Wed, Oct 08, 2008 - Page 13 News List

Watch your backs

There was blood on the catwalk as Paris fashion week came to a close this week with a savage and potentially costly bout of recrimination that has surprised even hardened style watchers

By Hadley Freeman  /  THE GUARDIAN , PARIS

VIEW THIS PAGE

Paris fashion week ended on Sunday not in the usual welter of air kissing and champagne toasts, but with a potentially expensive bout of backstabbing that has surprised even hardened style watchers by the savagery displayed.

Less than 24 hours after the Valentino show, the company announced the departure of the label’s creative director, Alessandra Facchinetti, following a “misaligned vision with the company.” It added, with biting brevity: “Her creative contribution and refined artistic talent were greatly appreciated.” Facchinetti had been in place for less than two seasons after the label’s founder, Valentino Garavani, stepped down. What made this announcement particularly harsh was that Facchinetti was unaware she had been fired.

Two hours later, she issued her own statement, saying that she felt “deep regret” to have learned that she was fired from the press “since the company’s top management has not yet seen fit to inform me. I would like to thank Valentino SPA for showing their appreciation of my ‘creative contribution and sophisticated talent’ although I deeply regret the fact that this talent and contribution do not seem to have been adequately acknowledged.”

Valentino’s longtime business partner, Giancarlo Giammetti, soon stepped into the ring, expressing his approval of the removal of Facchinetti: “To pretend to transform and revolutionize the Valentino style is a utopia which is a loss from the start.”

Valentino himself then joined the fray, complaining that Facchinetti had not sufficiently respected his legacy: “There is an existing archive with thousands of dresses where [a designer] can draw and take inspiration from to create a Valentino product that is relevant today. It is a shame that [Facchinetti] didn’t feel this need.”

This unusually public feud reveals the problems increasing numbers of big-name labels face when their founders reach retirement age but the business is too lucrative to close, reaping millions, even billions of US dollars annually, albeit largely through cosmetics, underwear, sunglasses and jeans.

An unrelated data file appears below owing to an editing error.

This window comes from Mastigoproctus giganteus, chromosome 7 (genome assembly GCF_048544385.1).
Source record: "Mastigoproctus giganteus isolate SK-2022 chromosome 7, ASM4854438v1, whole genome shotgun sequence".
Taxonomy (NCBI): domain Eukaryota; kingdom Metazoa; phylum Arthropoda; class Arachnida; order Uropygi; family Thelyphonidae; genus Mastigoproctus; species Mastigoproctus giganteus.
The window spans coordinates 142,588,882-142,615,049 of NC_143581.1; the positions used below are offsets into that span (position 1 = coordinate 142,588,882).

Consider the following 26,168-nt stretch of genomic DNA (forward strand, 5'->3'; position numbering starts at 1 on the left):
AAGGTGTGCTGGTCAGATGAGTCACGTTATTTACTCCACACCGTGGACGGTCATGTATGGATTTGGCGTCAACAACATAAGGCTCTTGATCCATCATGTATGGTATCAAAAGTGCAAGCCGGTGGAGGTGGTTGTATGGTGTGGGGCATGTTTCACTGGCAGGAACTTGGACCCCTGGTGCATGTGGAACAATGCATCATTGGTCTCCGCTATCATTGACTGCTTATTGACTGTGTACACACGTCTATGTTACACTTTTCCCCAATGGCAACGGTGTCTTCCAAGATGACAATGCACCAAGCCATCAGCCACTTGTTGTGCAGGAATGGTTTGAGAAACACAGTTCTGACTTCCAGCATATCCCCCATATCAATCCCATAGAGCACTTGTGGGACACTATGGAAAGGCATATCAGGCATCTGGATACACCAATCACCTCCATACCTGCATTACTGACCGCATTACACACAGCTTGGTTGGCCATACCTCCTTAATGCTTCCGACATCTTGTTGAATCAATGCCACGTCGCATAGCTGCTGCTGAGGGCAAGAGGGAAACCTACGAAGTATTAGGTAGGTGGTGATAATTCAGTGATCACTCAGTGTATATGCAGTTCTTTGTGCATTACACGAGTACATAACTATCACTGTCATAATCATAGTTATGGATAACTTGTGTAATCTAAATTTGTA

“It’s an incredibly tricky balance for a young designer, and it’s particularly tricky at Valentino where so much of the label’s image was about Valentino’s own extraordinarily glamorous life,” said Vogue’s fashion features editor, Harriet Quick.

“It’s hard not to look at all this as nature’s way of saying that, after a designer goes, you should shut the door. After all, nobody took over from Picasso when he died and you don’t have David Lynch directing movies in Alfred Hitchcock’s name. It does raise questions about what will happen at Ralph Lauren [who is 68] and Giorgio Armani [74] when they step down,” said fashion writer Tim Blanks.

Today more money is involved than ever before and few would want to kill the cash cow of as established a name as Valentino. Moreover, customers already cautious about spending money in the luxury sector are drawn to labels with familiar names. “But how many people want something from a couture label that has not been shepherded by the designer himself?” asked Blanks.

There had been rumors of Facchinetti’s departure all week. It is a far cry from how things seemed just a few months ago. After Faccinetti showed her first collection in February, Giametti expressed his delight, saying she “respected a master.”

This story has been viewed 2299 times.

Comments will be moderated. Keep comments relevant to the article. Remarks containing abusive and obscene language, personal attacks of any kind or promotion will be removed and the user banned. Final decision will be at the discretion of the Taipei Times.

TOP top